So I wake to the sound of a crowing rooster and the online news that (yet more) people died in a tornado in the Southeastern USA (where the report says the tornadoes have been getting stronger). Plus, the intense weather is heading towards Metro Atlanta (where I live). I think of my husband, my mother, my garden. Every day, there is another weather disaster somewhere, it seems. I pray it doesn’t hit home.
There’s an Opinion piece in The New York Times about the disappearing Great Salt Lake and the release of mercury, arsenic and much more into the atmosphere. It’s a stunningly reported and told story titled I Am Haunted by What I Have Seen at Great Salt Lake. I am going there during Round America with a Duck. I don’t know what more I can add to Terry Tempest Williams’ coverage or Fazel Sheikh’s photos but we shall see.
I continue to follow the truly disturbing TikTok-ban story and hear the ever-growing rage of half of America (not a red half or a blue half but the TikTok half, connected across ages, genders, socioeconomics and interests in ways that have already changed the world in many positive ways unlike anything I’ve ever seen coming out of Washington, DC in my 59 years of life). I see the quote from that North Carolina representative to Congress when he asked the Harvard-educated TikTok CEO if TikTok is connected to the WiFi. Yes. Yes, he asked that. Even AOC sounds clunky on her first TikTok ever. These folks don’t get it (although maybe she’ll catch up).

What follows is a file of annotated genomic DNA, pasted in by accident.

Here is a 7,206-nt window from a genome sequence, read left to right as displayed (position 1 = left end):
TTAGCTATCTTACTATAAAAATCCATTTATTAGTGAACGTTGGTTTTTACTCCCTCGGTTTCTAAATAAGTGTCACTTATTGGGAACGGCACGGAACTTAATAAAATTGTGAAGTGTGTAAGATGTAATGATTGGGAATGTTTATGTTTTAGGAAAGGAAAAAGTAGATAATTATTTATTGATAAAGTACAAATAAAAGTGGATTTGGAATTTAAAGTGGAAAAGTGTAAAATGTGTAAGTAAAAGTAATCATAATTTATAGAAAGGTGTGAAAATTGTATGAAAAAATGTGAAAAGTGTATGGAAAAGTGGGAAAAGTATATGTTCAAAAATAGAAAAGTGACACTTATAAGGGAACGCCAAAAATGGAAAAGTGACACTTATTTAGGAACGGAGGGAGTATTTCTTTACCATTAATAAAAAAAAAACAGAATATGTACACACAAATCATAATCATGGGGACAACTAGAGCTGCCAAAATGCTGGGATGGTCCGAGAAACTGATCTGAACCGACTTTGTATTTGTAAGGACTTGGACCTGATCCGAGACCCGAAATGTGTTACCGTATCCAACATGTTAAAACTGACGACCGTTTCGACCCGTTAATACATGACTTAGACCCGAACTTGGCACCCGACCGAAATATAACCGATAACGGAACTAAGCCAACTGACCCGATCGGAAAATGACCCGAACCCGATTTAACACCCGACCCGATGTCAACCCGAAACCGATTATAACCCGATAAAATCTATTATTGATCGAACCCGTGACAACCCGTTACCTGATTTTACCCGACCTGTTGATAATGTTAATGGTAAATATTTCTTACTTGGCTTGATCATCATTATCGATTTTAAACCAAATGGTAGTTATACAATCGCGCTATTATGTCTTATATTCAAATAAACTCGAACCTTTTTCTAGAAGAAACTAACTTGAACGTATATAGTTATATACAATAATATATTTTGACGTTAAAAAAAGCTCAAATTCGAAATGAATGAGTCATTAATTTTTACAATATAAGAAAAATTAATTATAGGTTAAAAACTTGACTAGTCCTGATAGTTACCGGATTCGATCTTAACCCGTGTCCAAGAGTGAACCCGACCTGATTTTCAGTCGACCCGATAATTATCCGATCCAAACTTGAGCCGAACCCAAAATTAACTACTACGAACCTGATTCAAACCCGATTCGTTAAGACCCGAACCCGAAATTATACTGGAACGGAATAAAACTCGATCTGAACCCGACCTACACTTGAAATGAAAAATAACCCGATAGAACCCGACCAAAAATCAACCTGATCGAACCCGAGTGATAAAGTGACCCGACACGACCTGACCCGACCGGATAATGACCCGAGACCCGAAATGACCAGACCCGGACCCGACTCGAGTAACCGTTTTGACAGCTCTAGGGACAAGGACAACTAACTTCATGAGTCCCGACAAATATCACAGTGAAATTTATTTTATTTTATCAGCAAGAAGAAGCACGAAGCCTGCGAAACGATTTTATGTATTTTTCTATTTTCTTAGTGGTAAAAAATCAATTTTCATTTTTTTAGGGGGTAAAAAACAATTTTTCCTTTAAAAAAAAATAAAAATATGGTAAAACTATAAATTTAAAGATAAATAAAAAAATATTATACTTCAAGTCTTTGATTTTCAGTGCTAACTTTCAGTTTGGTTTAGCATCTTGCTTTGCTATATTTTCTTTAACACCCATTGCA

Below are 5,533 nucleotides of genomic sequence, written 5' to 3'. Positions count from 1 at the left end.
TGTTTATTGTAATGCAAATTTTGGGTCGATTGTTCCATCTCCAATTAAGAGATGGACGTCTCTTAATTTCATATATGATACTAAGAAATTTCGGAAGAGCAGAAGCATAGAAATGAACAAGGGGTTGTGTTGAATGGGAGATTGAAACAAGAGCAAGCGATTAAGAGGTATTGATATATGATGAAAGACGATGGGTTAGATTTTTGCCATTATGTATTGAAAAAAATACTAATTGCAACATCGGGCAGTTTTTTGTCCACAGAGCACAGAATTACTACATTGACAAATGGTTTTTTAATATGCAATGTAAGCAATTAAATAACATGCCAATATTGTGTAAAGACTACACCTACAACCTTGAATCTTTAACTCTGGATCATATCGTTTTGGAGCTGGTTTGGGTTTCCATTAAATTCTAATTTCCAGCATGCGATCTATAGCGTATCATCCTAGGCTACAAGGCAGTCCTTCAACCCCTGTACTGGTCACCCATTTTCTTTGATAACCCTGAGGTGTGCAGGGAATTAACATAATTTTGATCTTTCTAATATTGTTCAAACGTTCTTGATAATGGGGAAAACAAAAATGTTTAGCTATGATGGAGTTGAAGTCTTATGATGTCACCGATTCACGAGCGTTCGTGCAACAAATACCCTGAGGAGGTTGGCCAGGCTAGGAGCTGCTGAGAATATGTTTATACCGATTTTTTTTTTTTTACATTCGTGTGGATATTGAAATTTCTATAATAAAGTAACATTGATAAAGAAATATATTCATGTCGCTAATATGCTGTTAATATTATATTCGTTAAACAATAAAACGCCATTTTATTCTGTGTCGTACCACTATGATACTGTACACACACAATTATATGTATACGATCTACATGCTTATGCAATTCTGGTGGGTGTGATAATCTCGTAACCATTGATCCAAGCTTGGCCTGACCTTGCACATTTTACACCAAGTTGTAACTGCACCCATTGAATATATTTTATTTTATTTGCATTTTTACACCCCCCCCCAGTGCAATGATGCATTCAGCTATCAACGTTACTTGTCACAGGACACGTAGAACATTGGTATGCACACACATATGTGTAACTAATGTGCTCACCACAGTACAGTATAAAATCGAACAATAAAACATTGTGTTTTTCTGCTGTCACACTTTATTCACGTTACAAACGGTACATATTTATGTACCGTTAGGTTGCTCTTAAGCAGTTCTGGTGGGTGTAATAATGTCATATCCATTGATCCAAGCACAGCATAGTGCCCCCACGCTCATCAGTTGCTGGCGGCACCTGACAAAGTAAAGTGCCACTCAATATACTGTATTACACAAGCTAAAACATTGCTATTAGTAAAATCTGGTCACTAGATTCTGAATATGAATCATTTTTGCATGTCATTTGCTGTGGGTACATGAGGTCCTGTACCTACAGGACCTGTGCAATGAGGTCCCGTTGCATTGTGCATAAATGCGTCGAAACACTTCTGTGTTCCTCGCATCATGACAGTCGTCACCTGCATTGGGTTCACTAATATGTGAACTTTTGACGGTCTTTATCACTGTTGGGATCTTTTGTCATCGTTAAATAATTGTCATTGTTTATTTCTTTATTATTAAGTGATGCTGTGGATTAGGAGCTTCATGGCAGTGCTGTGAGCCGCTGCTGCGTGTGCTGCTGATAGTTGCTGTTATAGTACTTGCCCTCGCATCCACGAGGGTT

I’m in North Carolina right now, in a trailer on forty acres of land at the end of a unpaved dead-end road. I say good morning to the cows and goats. I let the chickens out, gather their already-Easter-colored-eggs and lock them in safe from predators at night. I carry the eggs inside carefully. They are fragile.
I ride my bike on the gravel with a dog named Peanut who runs beside me, which fills my heart with so much simple pleasure I’d call it a new core memory.
I do yoga in the swaying golden grains in the old tobacco field. I plant a plum tree and seeds for harvests I’ll never see, as I’ll already be on to other parts of the USA while traveling Round America with a Duck, and whatever’s after that for me (God-willing).
Yet, planting that tree and seeds are the ultimate acts of faith in the future, and right now, right here, I need to believe in that. Because everything we have and are is so, so fragile right now.
And so I plan to plant a tree every day I’m here. Because if there’s one thing I need, you need, the 150 million Americans with voice, connection, community, small businesses, and yes, even simple pleasures (including joy as an act of resistance) on TikTok need right now, it’s faith in our future in this country-at-a-crossroads and world-in-crisis. Because Washington is not giving us that. And we — you, me, Peanut and the ducks — are the only things I see moving forward.